Let me be very clear about this:

The environmentalists were NOT the reason #nuclear power stalled in the 1980s.

There is absolutely no support for a theory, popular in some circles, that we could've been fossil free "if not for the Greens." 1/ Age of world's nuclear energy plants, and annual generation
Even accidents such as Three Mile Island and Chernobyl were more like nails in the coffin.

The main reasons by far were economics and deregulation.

I'm writing a detailed study of the reasons nuclear dreams of the 1970s faltered. Some observations. 2/
Without massive cost overruns, nuclear power may have been cost-competitive with fossil fuels even during the 1980s, when the price of fossil fuels plummeted from its 1970s heights.

With actual costs, no chance. 3/ Average budget overruns in the 1960s-1970s U.S. nuclear buil
Budget overruns were a thing even in the Soviet Union, where even official publications about their extremely ambitious nuclear power program noted that nuclear electricity couldn't compete with coal electricity.

That's one reason why Chernobyl was as bad as it was. 4/
The reactor at Chernobyl was designed to be as economically efficient as possible. It could use cheaper low-grade fuel and didn't need to be shut down for fuel loading, like Western reactors.

But the design needed to do that was incompatible with proper reactor containment. 5/
And even the original Chernobyl RBMK reactor, before post-1986 safety upgrades, still struggled to produce electricity cheaply enough to make nuclear investments rational when coal was cheap.

Remember: Soviet leaders didn't need to give a shit about public opinion. 6/
In the West, especially in the US, the cost overruns in ambitious nuclear projects were a major motivation for electricity market deregulation.

After deregulation, the electricity companies couldn't simply pass cost overruns to customers. Thus, risky projects were shelved. 7/
In the US, the nuclear industry was essentially dead after the passage of the 1978 PURPA act, which began the deregulation process.

Only one construction start happened in 1978, and that was the last one before 2013.

A year before Three Mile Island. 8/
There is no lack of evidence that deregulation killed the nuclear industry everywhere. The International Energy Agency wrote entire briefs about that in the 1990s. In deregulated markets, capital needed for nuclear projects was expensive to obtain. 9/
And there was little need or appetite for risky long-term projects. Fossil fuels were cheap, demand projections didn't materialize.

ONLY thing that could've saved nuclear would've been a hefty price on carbon.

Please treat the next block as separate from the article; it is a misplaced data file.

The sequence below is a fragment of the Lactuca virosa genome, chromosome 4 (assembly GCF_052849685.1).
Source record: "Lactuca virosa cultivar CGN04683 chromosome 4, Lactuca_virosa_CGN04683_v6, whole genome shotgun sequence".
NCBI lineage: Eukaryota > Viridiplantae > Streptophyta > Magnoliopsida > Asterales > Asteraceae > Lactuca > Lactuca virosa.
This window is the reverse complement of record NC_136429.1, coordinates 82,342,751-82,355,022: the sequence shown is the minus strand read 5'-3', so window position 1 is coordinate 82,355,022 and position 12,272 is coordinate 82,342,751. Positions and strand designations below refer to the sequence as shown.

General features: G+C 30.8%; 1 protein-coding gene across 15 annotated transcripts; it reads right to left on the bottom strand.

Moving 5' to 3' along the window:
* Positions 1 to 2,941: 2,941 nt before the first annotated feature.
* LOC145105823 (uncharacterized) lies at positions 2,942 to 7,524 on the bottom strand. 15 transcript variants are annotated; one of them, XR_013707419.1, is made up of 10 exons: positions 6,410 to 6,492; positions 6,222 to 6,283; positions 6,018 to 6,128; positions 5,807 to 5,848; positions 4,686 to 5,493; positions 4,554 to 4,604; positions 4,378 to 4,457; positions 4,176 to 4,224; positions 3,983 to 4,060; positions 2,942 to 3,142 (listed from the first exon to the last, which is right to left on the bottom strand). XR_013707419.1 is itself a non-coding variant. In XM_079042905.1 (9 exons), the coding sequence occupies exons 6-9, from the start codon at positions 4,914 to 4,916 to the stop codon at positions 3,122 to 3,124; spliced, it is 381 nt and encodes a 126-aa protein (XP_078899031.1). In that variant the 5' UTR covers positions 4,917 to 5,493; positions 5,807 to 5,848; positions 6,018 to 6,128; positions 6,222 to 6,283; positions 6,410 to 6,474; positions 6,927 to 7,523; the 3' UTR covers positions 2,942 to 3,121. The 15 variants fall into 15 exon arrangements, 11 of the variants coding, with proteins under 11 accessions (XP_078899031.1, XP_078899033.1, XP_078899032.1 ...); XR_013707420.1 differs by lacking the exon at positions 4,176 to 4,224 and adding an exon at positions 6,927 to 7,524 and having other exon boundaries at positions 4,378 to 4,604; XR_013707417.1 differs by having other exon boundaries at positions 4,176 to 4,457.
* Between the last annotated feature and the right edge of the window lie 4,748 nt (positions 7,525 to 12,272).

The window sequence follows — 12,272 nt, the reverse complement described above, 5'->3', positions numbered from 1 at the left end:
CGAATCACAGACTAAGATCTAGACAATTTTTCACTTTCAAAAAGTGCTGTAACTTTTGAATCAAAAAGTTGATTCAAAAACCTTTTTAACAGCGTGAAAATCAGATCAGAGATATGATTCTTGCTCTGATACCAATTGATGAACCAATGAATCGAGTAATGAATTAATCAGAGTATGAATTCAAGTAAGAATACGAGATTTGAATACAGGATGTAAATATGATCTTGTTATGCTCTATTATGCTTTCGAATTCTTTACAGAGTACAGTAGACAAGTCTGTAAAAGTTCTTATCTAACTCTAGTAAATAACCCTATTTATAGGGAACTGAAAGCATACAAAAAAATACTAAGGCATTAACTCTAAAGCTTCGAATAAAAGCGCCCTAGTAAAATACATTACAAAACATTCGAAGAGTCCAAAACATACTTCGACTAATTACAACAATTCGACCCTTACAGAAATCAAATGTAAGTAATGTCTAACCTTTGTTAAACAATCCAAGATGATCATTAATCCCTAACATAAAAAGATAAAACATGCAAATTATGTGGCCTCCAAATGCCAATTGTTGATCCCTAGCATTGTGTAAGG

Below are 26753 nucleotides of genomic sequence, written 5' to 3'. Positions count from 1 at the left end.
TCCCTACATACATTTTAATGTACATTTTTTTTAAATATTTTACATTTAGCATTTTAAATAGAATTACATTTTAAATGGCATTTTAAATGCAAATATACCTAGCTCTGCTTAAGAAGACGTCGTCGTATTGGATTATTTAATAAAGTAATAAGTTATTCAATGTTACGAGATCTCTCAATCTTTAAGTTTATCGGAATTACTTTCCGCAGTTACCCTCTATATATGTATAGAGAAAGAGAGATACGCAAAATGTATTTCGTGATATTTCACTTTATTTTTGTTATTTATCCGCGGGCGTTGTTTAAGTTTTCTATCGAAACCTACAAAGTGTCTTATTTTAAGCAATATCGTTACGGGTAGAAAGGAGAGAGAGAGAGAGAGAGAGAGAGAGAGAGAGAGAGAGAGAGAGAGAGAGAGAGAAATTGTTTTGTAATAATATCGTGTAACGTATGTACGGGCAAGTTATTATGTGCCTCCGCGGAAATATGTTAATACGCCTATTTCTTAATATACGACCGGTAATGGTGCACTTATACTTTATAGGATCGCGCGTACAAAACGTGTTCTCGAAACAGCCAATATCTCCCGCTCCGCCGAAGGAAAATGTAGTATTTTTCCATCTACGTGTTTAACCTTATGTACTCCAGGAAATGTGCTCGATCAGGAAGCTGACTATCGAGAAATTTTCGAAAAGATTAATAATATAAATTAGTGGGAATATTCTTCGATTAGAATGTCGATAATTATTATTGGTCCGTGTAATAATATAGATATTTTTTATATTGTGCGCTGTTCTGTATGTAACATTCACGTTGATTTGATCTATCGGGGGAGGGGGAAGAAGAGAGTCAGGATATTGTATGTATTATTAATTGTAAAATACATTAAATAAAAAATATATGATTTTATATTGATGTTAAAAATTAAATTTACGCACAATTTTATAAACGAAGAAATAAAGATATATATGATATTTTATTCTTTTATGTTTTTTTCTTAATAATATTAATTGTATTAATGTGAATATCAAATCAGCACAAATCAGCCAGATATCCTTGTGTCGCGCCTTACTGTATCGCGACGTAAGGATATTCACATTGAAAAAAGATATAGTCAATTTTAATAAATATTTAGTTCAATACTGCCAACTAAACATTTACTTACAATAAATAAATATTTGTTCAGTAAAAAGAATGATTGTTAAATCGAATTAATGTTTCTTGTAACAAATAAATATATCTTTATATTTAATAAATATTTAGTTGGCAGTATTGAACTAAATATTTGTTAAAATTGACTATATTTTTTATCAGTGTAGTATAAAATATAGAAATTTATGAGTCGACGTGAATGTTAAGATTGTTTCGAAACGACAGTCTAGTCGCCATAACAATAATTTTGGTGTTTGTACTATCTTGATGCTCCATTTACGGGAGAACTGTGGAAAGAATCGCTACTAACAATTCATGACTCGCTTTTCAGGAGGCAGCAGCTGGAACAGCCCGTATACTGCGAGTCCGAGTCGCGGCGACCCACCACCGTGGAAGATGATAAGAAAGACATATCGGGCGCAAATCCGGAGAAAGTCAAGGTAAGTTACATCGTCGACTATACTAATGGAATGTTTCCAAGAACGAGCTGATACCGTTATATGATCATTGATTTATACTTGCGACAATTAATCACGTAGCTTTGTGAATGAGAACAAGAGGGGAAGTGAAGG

Guess what: the environmentalists were demanding exactly that. 10/
Accidents, less severe incidents and the anti-nuclear movement that rather understandably gained support from these DID matter. But compared to the impact of deregulation, their impact was small.

An oft-cited estimate says that nuclear financing demands a 2-3 % risk premium. 11/
That is a lot of money for a capital-intensive long-term project. But consider that deregulation increased the cost of capital to electricity companies from around 3 % to 10-12 % or even more. Hikes in interest rates were also considerable at the time. 12/
After 15 years of studying energy and nuclear issues, I'm convinced that

1) if nuclear energy had been an economically sound choice in the 1980s, no environmental movement could've stopped it
2) only fossil fuel restrictions could've made nuclear economical. 13/13
PS. We’ve argued that nuclear energy should be among the toolbox now. See this book for a summary:

PS2. I don't believe in any major renaissance of nuclear power in the absence of hefty subsidies or more or less state-owned enterprises stepping in. Preferably to build many standardized reactors to drive down the costs.

Either way, the taxpayer would shoulder the risk.
PS3. A great explanation in one figure: a 1974ish prediction of West German energy use (primary energy), and the actual primary energy use in 1990.

Easy to see why nuclear was a hard sell. West German primary energy use prediction from the mid-1970s

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More from @jmkorhonen

Feb 13
And for the sake of completeness regarding the useful idiots for Russia in Finland: while the far-right provides the majority of examples, no party has been completely free of the taint. Let's take a look. 1/

As mostly a SocDem voter, I must say with great regret that one very useful Finnish promoter of Russian interests has been the former Social Democrat prime minister, Paavo Lipponen. He and some other SocDem politicians greatly helped the Nord Stream gas pipeline project. 2/ Paavo Lipponen worked as a lobbyist and consultant for Nord